With either Brueghel (29), Constable (71) or Turner (35) in mind, the poet thus invites us to follow him into his own imaginary museum of the Great War and other conflicts or of present-day scenes, so as to ponder on them for a while in the blanks, along the dashes whose minus signs can yet introduce as many hermeneutic additions. The objectivity he claims, ‘while I – / in my green raincoat – cast / the necessary cold eye’ (42), explains why hard facts are given as such without ever being tinged with sentimentalism (cf. 48) as he prefers to portray people uncompromisingly or to confront violence and death head-on, as some soldiers would their enemies.  He is nevertheless aware that the reality of war has never been so close and so distant, mediated and projected as it is onto the multiple screens which people our everyday lives (38, 44). The revealing phrase ‘thumbing a remote’ (30) might apply to this oxymoronic literary standpoint which brings together proximity and its opposite, be it in space, time or memory. The recurring telescoping of different eras going so far back as antiquity or even the mythical past (44-45, 53) and of different cultural areas heightens the sense of loss through contrast and gives rise to a kind of intransitive nostalgia. For its object seems to be an ever elusive ideal akin to the ‘sacred polyphony’ of ‘dawn’ (45) or to the mirage vision offered by the fine poem ‘Wadi Halfa’ (49), which ‘would be the thousand and second night’.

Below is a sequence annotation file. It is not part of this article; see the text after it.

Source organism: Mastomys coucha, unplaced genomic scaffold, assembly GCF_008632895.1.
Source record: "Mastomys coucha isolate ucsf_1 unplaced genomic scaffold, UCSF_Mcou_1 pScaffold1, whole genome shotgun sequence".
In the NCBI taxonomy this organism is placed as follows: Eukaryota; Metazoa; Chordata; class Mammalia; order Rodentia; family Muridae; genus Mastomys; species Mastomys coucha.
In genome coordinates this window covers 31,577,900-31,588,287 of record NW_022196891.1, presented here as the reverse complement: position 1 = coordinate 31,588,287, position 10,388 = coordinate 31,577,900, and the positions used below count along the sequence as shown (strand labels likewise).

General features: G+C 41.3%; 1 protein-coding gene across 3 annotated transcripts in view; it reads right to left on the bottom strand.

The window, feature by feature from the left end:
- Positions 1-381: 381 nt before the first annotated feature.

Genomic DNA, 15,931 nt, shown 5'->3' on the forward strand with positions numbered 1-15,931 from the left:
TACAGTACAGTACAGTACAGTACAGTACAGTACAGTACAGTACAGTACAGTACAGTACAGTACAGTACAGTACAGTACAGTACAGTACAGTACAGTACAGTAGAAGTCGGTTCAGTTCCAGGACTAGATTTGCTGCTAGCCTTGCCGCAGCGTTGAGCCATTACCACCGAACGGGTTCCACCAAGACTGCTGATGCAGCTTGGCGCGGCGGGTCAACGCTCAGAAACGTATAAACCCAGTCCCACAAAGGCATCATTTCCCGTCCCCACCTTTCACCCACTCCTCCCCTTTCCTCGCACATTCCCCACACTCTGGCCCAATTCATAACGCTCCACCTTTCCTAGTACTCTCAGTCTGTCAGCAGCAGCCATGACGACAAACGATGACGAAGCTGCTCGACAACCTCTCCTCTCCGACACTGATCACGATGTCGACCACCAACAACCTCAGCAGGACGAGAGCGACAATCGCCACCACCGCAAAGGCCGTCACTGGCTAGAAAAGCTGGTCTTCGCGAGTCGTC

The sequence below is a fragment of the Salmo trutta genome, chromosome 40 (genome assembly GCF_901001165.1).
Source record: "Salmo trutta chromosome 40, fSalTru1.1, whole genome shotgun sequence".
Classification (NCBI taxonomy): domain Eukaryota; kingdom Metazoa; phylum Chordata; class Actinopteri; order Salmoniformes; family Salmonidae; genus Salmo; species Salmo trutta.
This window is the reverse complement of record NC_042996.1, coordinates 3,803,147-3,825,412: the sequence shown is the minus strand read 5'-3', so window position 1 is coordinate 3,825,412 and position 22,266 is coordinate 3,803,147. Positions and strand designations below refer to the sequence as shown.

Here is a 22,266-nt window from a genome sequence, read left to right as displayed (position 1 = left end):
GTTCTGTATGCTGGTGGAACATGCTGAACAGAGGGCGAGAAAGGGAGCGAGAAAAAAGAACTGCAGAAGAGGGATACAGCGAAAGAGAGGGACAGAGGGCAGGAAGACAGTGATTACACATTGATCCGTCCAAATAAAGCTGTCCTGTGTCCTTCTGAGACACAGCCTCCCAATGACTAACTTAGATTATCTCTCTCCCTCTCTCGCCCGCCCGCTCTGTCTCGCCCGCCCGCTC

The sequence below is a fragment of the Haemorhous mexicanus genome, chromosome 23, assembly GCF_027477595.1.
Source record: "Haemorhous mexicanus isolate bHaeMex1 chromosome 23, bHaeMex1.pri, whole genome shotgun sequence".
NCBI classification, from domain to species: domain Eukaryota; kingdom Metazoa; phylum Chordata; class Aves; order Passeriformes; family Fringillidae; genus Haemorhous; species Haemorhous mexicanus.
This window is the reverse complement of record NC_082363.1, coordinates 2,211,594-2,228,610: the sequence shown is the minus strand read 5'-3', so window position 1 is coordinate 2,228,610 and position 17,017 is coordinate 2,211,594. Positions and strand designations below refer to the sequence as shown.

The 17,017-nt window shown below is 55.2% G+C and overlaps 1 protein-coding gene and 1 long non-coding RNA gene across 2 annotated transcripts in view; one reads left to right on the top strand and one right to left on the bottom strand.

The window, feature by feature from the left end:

The gaps thus opened by the loose slivers of images which follow one another along the many run-on-lines conveying a sense of urgency or of impending doom and reverberating the introductory epigraph from Wilfred Owen, imply that the readers have to provide the missing links to try and make sense in peacetime of what, in wartime, appears all too often senseless. Many poems being unrhymed, their musical quality is hence to be found in the swift rhythm which at times mimicks the hectic pace of life introduced by new technology and subtly links the bigger picture with its minute parts to elicit a feeling of empathy for any potential victim. More denotative than connotative, richer in comparisons than in metaphors, all the attempts at defining reality as it supposedly was or is like, point at universal truths through the frequent use of the aoristic present tense or through indirection.  For instance, the lexicon of war is sometimes transposed into another context (19, 31, 33, 55) or figures of displacement are meant to express repressed feelings: ‘the rain / weeping against the window but unable to trouble us’ (24).